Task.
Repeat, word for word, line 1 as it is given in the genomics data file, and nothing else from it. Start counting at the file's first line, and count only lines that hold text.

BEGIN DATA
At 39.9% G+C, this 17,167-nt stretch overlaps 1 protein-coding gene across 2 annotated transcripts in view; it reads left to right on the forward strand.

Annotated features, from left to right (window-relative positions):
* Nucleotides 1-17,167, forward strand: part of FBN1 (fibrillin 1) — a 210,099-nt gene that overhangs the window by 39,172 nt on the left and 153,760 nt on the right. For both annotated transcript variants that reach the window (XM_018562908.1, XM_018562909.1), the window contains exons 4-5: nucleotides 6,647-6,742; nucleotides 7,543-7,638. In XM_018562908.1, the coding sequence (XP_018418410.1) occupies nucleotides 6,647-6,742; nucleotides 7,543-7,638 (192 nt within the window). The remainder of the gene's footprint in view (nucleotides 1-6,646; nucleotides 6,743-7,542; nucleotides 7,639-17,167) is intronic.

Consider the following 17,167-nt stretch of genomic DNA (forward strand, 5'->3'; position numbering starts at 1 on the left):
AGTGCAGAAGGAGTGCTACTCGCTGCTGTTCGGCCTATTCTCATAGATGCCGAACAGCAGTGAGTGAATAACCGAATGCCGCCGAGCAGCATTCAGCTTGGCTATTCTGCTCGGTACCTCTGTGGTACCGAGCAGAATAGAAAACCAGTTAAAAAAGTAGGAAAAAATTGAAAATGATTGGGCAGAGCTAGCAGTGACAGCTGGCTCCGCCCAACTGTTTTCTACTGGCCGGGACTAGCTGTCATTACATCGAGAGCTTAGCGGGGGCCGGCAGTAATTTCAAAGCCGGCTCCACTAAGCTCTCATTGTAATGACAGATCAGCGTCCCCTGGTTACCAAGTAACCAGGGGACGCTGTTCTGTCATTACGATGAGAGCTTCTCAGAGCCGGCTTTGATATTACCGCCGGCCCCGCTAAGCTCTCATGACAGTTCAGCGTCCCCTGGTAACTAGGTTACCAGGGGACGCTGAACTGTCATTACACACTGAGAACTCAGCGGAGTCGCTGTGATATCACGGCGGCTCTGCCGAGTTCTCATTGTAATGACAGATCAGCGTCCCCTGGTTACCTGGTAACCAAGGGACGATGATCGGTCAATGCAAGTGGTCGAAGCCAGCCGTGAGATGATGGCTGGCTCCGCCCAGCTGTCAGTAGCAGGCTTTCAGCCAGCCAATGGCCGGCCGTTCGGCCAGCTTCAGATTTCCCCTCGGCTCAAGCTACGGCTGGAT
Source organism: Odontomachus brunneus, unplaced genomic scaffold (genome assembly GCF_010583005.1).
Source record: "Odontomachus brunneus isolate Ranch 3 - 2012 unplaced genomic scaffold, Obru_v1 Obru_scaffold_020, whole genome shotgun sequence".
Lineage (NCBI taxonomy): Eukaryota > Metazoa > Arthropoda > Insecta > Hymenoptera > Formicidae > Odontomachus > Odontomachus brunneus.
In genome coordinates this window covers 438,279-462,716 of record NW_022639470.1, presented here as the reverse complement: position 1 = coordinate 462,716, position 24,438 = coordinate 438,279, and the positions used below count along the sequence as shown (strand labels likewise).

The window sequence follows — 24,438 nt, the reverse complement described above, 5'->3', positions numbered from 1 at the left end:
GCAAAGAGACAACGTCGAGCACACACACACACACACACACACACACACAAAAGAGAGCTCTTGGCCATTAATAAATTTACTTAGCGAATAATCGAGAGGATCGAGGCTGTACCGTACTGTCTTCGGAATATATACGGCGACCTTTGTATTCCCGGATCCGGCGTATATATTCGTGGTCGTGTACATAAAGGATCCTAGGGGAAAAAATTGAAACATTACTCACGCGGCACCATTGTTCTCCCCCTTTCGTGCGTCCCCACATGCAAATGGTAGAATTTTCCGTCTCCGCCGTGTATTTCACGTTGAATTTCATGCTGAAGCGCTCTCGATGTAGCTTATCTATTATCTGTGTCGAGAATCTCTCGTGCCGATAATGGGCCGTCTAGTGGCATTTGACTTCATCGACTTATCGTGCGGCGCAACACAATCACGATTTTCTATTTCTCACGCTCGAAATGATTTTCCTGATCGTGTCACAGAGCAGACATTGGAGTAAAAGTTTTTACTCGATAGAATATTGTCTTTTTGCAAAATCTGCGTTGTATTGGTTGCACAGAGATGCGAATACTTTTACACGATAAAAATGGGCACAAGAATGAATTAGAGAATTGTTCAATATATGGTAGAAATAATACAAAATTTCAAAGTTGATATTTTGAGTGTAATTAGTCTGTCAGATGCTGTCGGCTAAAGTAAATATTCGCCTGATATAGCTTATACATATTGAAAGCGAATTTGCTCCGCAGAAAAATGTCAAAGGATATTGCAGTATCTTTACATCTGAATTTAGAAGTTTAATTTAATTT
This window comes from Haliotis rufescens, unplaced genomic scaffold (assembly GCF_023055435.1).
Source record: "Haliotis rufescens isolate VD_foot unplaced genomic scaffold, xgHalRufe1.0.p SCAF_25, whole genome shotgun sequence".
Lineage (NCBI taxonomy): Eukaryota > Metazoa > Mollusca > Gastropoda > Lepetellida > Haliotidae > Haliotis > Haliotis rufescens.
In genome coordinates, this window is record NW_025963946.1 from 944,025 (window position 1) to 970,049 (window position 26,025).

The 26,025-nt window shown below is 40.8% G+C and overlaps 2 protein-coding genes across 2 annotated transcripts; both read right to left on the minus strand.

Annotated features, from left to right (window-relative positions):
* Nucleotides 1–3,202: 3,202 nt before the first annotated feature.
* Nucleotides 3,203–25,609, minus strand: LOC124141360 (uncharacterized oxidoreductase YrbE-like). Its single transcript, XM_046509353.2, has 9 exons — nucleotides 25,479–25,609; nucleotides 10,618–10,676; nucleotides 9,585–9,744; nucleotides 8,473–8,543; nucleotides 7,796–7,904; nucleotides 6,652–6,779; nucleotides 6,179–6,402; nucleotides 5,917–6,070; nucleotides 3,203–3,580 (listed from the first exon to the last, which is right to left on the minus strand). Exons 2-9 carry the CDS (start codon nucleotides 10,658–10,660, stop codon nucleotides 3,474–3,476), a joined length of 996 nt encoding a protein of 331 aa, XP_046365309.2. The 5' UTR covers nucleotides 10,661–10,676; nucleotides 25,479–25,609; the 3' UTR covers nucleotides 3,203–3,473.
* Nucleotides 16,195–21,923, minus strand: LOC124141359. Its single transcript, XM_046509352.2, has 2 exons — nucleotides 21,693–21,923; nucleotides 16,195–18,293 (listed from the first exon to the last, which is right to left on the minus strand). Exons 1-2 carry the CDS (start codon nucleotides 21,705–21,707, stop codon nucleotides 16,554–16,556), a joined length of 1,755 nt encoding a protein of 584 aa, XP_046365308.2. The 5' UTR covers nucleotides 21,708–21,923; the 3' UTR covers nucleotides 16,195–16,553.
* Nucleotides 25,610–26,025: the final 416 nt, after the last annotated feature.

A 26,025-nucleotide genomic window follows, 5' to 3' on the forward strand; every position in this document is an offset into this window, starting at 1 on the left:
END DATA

At 39.9% G+C, this 17,167-nt stretch overlaps 1 protein-coding gene across 2 annotated transcripts in view; it reads left to right on the forward strand.